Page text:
How do Catholic hospitals handle reproductive health referrals?
September 19, 2016
Catholic hospitals account for 15 percent of all acute care hospitals in the United States. They are uniquely governed by the Ethical and Religious Directives for Catholic Health Care Services, which prohibit them from providing basic reproductive health care services, such as contraception, abortion and infertility treatment. What happens when a patient at a Catholic hospital requests one of these reproductive health services?
A recent qualitative study explored this question through interviews with 27 obstetrician-gynecologists who have worked in Catholic facilities. These doctors found themselves torn between the religious ethics of their employers and the patient-centered obligations of their profession. The Committee on Ethics of the American College of Obstetricians and Gynecologists urges physicians who object to providing a service to provide a timely referral to a provider who does offer the service.
Although most of the doctors interviewed reported referring patients to non-Catholic providers for prohibited services, their ability to do so effectively varied. For example, some could provide in-depth counseling regarding contraceptive options while others were prohibited from even providing a list of family planning clinics. They also reported that hospitals’ referral guidelines often varied by service type. For example, a hospital might routinely provide expensive infertility treatments while at the same time hindering abortion referrals.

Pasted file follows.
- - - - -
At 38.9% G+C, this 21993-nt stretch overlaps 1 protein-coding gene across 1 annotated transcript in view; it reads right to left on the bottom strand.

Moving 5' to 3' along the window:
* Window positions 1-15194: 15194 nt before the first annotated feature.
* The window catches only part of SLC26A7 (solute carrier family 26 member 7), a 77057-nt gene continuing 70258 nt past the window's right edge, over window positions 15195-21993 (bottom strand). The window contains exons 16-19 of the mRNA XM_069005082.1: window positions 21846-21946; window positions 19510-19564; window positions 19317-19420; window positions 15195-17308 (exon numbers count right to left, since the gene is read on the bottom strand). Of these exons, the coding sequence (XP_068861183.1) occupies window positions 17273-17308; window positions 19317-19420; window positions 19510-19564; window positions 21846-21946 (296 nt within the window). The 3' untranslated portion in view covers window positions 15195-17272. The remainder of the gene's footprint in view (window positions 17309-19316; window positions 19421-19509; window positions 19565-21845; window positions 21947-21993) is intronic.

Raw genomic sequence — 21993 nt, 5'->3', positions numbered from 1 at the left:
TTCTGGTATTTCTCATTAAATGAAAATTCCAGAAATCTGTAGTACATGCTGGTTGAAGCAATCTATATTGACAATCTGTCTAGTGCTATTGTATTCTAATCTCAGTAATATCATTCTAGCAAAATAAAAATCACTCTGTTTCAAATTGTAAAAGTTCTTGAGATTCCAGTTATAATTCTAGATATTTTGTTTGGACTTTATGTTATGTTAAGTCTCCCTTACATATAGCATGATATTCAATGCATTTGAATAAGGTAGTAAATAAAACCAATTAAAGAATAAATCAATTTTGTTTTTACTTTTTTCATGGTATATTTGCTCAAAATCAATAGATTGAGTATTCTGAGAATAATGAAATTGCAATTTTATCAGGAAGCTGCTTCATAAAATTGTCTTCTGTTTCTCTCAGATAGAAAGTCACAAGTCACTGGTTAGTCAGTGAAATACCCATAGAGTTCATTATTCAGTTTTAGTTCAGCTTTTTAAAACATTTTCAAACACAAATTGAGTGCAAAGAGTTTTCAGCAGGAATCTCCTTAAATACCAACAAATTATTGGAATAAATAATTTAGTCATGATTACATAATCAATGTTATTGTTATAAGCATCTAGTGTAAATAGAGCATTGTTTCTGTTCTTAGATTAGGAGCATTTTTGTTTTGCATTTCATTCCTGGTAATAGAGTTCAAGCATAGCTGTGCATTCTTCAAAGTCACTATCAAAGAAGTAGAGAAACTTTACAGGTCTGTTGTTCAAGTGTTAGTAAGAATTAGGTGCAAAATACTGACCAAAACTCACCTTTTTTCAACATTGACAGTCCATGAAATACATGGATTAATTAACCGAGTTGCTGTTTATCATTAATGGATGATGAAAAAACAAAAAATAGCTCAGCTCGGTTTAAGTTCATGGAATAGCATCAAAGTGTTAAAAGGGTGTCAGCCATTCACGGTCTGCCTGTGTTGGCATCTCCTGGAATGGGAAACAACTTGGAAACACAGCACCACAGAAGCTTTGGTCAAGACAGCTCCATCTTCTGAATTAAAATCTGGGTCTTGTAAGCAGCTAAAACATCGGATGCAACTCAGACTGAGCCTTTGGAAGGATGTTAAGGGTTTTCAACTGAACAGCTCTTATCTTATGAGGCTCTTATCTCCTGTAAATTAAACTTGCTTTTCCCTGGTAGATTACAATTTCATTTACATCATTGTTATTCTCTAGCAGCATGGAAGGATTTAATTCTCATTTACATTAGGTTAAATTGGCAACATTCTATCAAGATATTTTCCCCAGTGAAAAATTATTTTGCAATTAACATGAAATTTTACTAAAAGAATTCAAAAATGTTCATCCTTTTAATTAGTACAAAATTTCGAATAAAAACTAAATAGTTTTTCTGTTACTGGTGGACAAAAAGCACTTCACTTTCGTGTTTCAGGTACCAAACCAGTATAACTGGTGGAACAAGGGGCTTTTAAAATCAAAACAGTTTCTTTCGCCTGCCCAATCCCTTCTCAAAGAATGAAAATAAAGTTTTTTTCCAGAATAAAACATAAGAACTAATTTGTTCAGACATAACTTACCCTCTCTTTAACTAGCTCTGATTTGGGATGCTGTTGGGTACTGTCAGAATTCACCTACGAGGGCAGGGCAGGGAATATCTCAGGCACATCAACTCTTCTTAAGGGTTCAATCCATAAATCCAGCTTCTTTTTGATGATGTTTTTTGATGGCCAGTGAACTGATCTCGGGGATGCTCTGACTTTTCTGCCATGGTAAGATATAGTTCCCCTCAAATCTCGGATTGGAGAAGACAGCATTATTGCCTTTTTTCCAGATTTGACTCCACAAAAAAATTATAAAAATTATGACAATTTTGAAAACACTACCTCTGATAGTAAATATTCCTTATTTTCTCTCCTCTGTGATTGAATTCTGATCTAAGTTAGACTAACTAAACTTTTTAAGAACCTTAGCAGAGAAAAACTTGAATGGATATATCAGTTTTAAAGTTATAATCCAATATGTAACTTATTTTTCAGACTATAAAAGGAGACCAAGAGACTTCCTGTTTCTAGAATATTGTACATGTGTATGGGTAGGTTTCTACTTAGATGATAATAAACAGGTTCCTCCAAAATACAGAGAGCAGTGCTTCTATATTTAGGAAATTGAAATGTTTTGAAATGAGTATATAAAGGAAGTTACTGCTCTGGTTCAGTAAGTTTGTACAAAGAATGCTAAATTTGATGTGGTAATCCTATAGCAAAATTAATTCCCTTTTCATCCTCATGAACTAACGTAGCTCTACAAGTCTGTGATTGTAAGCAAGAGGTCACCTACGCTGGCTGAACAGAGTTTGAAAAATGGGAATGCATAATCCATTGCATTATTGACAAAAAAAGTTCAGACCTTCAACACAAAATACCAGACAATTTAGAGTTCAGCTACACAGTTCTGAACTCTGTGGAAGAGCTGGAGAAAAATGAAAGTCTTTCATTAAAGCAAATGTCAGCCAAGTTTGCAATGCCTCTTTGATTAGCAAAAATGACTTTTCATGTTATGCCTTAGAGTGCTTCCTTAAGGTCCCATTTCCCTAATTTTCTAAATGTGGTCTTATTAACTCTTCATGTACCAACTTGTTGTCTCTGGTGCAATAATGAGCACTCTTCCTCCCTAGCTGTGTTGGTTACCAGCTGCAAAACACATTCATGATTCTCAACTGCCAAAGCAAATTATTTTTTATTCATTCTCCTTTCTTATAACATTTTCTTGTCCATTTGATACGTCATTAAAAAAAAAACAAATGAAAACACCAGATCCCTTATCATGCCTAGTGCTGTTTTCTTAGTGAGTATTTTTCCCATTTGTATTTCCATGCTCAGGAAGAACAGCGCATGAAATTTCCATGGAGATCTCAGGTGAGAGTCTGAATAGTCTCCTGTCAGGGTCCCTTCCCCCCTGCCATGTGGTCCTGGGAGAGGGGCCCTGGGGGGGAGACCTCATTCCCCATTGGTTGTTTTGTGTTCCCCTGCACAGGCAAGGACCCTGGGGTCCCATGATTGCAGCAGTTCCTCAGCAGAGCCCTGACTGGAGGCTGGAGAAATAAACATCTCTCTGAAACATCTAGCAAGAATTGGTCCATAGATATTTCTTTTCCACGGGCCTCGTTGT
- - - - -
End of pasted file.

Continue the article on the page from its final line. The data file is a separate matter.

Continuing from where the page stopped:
The doctors also noted some instances when referrals felt inadequate. In emergency situations, such as abnormally heavy menstrual bleeding or complicated pregnancies, referrals could create risky or painful delays in care. Referrals can also disproportionately burden low-income people and those in rural areas, as traveling long distances or paying out-of-pocket may be beyond their means.
This study raises important questions about the standard of care being provided to patients by Catholic hospitals. The moral and ethical attitudes of providers and their employers with regard to reproductive health care may vary widely, but patients' ability to access basic services should not. As the number and geographic spread of Catholic hospitals grows, they must improve the standardization, transparency and accountability surrounding reproductive health care practices.
Image credit: "Health Care Denied" report by ACLU and MergerWatch